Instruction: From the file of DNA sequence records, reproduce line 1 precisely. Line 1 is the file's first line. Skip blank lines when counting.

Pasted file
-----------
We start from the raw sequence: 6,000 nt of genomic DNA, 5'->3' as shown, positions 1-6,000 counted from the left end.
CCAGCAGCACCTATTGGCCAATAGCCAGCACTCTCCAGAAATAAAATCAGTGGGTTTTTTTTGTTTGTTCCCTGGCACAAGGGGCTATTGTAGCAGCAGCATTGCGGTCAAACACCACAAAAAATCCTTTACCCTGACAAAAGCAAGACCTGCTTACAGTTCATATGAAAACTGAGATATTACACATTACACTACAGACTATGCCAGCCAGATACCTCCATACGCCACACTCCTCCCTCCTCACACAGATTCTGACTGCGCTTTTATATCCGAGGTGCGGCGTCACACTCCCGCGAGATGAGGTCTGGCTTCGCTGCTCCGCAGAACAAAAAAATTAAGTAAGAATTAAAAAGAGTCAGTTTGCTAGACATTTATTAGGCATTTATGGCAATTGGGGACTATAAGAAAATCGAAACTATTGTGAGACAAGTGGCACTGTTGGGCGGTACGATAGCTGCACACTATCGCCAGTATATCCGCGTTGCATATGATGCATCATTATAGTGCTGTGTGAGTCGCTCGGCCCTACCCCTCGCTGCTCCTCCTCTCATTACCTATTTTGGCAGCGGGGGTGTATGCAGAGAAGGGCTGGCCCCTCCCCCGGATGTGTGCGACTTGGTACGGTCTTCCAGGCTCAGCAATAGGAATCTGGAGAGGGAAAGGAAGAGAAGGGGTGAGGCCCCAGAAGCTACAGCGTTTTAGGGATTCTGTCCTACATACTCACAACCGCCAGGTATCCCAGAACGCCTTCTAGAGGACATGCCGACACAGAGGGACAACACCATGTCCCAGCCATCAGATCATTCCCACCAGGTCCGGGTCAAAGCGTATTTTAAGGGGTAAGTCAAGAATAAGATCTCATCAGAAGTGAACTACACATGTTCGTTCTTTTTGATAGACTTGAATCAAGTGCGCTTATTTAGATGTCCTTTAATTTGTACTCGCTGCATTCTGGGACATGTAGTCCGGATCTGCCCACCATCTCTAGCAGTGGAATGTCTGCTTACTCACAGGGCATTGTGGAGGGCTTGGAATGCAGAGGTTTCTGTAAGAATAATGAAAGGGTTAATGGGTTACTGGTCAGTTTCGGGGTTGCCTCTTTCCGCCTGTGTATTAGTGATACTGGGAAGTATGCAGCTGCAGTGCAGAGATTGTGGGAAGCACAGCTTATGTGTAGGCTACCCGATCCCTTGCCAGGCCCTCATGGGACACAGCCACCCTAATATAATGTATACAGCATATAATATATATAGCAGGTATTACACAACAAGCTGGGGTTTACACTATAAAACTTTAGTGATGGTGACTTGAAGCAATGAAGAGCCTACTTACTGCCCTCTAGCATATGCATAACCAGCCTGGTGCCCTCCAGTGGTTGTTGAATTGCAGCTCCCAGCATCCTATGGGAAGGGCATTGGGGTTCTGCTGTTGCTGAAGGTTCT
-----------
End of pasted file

We start from the raw sequence: 6,000 nt of genomic DNA, 5'->3' as shown, positions 1-6,000 counted from the left end.